Obverse: P COR SAL VALERIANVS CAES; Radiate and Draped Bust of the Emperor Facing Right
Reverse: DII NVTRITORES; Jupiter, Standing on the Right, Presenting Victory to Saloninus, Standing on the Left
Publius Licinius Cornelius Saloninus Valerianus was the younger son of Emperor Gallienus. Upon the death of his older brother Valerian II in 258 A.D., he was the rank of Caesar. Soon after, he was sent to the German frontier. In 260 A.D., he got into an argument with the commander of the Rhine armies, Postumus, over the division of barbarian booty that would have severe repercussions in the future. When Valerian I was capture by the Persian King Shapur, Postumus seized the opportunity to have himself proclaimed Augustus by his troops. Meanwhile, Saloninus had retreated to his headquarters in Cologne. Postumus laid siege to the city and shortly after his troops declared Saloninus Augustus, they surrendered. Saloninus was promptly executed.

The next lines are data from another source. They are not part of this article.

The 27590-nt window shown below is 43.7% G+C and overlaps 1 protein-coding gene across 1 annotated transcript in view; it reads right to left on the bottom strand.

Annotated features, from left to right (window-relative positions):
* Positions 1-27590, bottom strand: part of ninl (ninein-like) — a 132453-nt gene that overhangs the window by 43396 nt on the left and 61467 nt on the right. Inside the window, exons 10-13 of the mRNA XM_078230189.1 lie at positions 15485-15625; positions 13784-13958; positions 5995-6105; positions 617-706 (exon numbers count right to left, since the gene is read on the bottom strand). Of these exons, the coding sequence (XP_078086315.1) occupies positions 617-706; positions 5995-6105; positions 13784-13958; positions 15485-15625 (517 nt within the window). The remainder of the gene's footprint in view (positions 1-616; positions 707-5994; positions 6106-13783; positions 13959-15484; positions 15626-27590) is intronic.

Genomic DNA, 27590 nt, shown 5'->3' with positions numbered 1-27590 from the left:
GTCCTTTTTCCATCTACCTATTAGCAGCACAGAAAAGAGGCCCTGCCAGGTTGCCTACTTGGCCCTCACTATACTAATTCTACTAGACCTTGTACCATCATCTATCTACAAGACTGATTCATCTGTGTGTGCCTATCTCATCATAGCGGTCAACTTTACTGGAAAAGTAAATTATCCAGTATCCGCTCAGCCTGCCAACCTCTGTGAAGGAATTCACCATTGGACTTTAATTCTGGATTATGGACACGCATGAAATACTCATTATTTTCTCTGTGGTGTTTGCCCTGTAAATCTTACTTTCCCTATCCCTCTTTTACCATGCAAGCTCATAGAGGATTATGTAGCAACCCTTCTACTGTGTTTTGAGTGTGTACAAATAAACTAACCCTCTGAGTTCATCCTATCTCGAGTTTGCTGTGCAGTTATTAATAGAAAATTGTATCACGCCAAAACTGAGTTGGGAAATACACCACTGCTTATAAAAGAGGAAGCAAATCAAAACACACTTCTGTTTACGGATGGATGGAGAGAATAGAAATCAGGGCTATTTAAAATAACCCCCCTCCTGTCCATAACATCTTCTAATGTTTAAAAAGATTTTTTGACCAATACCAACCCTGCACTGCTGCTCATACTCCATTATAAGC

How many hands have touched a coin in your pocket or purse? What eras and lands have the coin traversed on its journey into our possession? As we reach into our pockets to pull out some change, we rarely hesitate to think of who might have touched the coin before us, or where the coin will venture to after it leaves our hands. More than money, coins are a symbol of the state that struck them, of a specific time and location, whether contemporary currencies or artifacts of a long forgotten empire. This stunning hand-struck coin reveals an expertise of craftsmanship and intricate sculptural detail that is often lacking in contemporary machine-made currencies. This ancient coin is a memorial to an emperor passed from the hands of civilization to civilization, from generation to generation that still appears as vibrant today as the day it was struck.